UK Car Insurance Market To Be Investigated
The UK car insurance market is to face an investigation by the Competition Commission after a watchdog report found that artificial charges could be pushing up premiums by £225m a year.
The Office of Fair Trading (OFT) has provisionally decided to refer the "dysfunctional" private motor insurance market to the competition regulator, who could spend up to two years probing the issues.
Its report revealed that insurers of not-at-fault drivers and some garages are given financial incentives to pass on the handling of accidents to credit hire organisations who tend to charge higher daily rates, inflating costs.
In particular the OFT found that on average repairs were being increased by £155 each time and the cost of replacement vehicles was being inflated by almost £600, because they were being hired for longer periods than necessary.
Although customers do not meet those costs directly, premiums are being pushed up by around £225m a year, which equates to an annual increase of £10 to all motorists.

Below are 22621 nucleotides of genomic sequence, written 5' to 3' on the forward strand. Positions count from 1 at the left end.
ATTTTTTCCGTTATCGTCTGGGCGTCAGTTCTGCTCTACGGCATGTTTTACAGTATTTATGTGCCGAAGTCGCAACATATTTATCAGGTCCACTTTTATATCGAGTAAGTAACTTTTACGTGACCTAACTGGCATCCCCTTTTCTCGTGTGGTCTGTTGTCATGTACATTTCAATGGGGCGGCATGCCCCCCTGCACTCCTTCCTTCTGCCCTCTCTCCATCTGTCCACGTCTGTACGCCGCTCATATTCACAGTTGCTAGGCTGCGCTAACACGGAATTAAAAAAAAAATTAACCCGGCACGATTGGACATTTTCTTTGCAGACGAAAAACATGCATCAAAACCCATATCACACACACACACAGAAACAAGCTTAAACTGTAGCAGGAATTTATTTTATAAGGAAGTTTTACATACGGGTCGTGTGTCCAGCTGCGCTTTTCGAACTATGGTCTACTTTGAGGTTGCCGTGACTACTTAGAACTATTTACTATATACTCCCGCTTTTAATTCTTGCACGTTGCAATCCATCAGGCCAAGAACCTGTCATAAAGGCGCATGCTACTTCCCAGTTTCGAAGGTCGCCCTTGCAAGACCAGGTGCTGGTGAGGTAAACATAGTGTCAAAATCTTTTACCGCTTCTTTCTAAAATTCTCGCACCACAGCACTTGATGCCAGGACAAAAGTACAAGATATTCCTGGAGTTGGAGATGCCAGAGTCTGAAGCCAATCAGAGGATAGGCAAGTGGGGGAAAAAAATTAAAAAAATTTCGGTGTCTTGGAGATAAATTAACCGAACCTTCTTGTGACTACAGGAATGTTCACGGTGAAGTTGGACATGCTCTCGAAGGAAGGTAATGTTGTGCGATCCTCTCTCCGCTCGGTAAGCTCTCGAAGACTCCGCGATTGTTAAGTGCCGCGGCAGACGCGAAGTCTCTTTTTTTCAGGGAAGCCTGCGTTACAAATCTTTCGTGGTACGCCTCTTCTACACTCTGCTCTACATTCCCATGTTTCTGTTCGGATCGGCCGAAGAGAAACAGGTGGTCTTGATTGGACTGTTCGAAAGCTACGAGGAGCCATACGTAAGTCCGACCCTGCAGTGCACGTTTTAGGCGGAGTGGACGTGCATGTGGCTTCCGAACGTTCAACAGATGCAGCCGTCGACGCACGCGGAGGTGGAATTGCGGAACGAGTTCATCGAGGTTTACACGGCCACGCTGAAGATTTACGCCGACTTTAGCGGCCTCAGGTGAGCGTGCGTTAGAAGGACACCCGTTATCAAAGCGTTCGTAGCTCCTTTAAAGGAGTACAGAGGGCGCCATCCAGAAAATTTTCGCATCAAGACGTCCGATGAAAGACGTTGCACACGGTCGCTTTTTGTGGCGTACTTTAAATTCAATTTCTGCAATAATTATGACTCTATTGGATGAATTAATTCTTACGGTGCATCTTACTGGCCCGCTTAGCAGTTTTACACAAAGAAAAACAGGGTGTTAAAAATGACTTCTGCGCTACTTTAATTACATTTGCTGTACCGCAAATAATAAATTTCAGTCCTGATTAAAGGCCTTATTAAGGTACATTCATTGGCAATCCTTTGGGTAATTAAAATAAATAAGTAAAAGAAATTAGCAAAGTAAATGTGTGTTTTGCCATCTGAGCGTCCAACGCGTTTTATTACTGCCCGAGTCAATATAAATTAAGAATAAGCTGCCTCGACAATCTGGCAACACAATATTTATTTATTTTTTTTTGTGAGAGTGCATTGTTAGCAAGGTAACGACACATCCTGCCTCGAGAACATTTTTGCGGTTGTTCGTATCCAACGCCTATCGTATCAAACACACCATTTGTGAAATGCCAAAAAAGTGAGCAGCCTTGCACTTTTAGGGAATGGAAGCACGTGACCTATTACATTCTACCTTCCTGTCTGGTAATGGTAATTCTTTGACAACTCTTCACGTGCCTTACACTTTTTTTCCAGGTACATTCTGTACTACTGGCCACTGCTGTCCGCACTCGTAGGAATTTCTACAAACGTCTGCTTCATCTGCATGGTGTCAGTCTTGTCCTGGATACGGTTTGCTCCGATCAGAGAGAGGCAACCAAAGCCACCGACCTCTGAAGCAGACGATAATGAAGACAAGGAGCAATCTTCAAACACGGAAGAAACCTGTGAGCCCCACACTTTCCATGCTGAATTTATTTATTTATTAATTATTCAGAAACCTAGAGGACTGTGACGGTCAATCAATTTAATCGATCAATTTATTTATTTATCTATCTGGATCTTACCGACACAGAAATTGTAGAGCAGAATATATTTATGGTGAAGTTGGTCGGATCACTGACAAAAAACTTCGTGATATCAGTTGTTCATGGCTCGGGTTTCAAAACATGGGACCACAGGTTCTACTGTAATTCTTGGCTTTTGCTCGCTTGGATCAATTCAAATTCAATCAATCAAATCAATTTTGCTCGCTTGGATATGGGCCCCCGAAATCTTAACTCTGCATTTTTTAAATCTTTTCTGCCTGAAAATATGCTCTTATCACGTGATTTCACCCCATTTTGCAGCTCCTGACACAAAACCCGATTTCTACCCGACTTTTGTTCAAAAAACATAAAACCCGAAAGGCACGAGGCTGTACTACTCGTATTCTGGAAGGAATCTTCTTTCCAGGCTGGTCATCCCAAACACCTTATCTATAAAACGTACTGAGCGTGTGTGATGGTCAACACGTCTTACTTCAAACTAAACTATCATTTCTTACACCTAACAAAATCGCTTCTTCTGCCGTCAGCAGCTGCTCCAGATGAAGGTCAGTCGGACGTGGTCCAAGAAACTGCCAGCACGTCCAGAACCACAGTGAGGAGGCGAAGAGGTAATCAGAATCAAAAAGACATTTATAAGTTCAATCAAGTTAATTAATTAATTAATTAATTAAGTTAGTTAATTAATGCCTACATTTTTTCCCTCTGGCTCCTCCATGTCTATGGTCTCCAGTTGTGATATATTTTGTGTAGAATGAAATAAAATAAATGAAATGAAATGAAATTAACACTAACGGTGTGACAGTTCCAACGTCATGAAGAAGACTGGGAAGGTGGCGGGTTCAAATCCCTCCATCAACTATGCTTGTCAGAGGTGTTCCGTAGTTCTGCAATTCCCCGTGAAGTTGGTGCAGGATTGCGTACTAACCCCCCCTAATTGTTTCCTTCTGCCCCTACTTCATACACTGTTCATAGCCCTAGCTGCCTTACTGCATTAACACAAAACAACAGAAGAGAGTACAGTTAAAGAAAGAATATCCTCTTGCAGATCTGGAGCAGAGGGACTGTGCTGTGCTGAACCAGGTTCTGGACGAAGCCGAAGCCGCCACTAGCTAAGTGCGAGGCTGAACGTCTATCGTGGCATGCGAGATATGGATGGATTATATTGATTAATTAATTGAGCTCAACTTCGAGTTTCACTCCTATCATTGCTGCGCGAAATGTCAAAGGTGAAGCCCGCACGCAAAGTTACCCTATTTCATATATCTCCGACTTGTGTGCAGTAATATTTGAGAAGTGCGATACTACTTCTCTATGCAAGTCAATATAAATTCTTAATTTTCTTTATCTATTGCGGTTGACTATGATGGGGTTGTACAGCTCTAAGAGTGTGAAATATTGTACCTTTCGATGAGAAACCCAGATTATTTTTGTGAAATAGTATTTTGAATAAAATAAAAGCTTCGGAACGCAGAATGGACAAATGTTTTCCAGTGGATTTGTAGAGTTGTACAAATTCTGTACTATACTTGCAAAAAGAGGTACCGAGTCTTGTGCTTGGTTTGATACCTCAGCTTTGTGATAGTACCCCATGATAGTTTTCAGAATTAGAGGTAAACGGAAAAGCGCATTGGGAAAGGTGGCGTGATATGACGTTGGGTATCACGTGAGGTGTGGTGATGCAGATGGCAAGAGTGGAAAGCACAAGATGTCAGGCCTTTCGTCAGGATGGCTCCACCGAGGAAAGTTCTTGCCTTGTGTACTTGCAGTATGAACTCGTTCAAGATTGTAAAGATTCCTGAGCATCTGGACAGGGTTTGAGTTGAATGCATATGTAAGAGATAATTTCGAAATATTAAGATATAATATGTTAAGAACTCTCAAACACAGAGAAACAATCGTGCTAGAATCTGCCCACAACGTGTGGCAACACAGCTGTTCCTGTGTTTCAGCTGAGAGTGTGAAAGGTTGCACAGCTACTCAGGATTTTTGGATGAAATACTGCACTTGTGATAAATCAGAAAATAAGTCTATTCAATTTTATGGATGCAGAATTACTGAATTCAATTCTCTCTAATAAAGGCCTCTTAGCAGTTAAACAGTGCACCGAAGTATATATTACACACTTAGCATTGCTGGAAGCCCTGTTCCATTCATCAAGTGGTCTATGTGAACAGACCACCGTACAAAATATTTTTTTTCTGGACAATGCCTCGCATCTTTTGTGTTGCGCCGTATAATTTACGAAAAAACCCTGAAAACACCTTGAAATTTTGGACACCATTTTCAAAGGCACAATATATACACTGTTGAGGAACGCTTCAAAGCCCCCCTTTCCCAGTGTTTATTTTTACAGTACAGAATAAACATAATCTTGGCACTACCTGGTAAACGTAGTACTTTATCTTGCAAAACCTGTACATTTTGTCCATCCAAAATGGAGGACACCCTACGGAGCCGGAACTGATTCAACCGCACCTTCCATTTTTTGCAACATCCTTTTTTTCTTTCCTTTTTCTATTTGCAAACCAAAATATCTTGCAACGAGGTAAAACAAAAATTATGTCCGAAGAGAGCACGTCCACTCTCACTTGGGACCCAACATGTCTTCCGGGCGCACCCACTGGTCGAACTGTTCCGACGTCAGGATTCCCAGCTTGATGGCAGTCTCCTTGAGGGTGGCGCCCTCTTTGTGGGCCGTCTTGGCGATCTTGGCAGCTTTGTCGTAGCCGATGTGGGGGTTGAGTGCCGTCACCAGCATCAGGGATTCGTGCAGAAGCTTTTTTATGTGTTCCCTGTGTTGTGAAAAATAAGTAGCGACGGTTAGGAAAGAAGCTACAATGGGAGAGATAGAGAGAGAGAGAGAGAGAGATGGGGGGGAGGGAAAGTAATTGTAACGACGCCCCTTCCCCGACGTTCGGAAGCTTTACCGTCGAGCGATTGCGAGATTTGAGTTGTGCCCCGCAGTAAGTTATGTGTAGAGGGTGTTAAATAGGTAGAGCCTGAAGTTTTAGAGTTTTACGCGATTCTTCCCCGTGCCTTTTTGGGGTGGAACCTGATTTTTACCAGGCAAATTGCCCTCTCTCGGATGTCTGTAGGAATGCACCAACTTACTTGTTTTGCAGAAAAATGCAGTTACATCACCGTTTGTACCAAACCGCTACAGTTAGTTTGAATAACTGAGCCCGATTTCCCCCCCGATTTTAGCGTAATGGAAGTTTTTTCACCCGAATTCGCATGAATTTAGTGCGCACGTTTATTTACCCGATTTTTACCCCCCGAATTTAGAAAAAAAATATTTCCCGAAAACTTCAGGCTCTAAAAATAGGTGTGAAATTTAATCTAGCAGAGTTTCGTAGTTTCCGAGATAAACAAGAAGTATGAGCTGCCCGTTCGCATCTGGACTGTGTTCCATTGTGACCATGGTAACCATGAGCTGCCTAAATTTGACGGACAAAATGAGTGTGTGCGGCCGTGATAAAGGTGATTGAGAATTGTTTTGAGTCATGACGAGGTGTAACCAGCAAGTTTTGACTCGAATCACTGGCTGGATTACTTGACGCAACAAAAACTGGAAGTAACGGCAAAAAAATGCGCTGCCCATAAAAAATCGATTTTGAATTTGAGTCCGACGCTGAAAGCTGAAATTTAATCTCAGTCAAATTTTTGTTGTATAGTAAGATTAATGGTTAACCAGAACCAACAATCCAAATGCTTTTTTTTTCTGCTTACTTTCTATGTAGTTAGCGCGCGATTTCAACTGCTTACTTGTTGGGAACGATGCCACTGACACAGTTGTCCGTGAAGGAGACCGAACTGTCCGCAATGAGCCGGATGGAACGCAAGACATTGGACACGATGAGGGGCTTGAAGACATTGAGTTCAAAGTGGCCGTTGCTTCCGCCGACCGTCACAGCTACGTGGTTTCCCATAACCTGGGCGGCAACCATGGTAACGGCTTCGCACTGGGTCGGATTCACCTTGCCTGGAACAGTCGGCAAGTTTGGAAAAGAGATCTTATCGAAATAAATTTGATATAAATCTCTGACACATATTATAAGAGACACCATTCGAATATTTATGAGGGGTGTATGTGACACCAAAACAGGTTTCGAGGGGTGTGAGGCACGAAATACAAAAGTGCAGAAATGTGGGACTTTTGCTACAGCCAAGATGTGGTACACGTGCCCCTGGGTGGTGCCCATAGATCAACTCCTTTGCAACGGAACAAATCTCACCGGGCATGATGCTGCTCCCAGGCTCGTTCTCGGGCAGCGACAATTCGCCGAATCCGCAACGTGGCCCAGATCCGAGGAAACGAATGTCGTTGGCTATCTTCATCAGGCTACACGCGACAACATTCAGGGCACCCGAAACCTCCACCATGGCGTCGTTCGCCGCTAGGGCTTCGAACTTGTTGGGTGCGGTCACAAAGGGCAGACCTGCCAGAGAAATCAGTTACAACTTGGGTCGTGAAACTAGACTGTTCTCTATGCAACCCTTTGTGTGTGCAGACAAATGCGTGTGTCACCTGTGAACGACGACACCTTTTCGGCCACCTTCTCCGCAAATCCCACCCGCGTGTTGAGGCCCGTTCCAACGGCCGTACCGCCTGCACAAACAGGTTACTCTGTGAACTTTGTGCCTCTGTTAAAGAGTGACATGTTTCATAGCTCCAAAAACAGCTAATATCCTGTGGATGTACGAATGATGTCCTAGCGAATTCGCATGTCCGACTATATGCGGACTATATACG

John Fingleton, chief executive of the OFT, said: "Competition in this market does not appear to work well for drivers.
"We believe the focus that insurers have on gaining the competitive edge through raising their rivals' costs means that drivers pay more than they need to for their motor insurance policies."
Malcolm Tarling, spokesman for the Association of British Insurers (ABI) said he would welcome reform of the market.
"At the moment we are seeing far too many cases of excessive charges that far outweigh what would be a reasonable charge for a replacement vehicle.
"And these are charges that ultimately insurers are facing."
But Martin Andrews, director general of the Credit Hire Organisation (CHO), which represents the industry, denied credit hire companies were influencing insurance premiums.
He said: "The provisional findings by the OFT today conclude that the cost of any market dysfunctionality in the UK represent less than 2% of the insurers' total annual spend of approximately £13bn.
"Quite clearly then the costs of any market dysfunctionality are not the reason for the recent rise in the cost of premiums."
Mr Fingleton added that there was no "quick fix" for the problems but a more in-depth investigation by the Competition Commission, which has further powers to act on any findings, may be necessary.
Earlier in the year Prime Minister David Cameron held a summit with leading insurance firms in an attempt to clamp down on high numbers of compensation claims for whiplash injuries.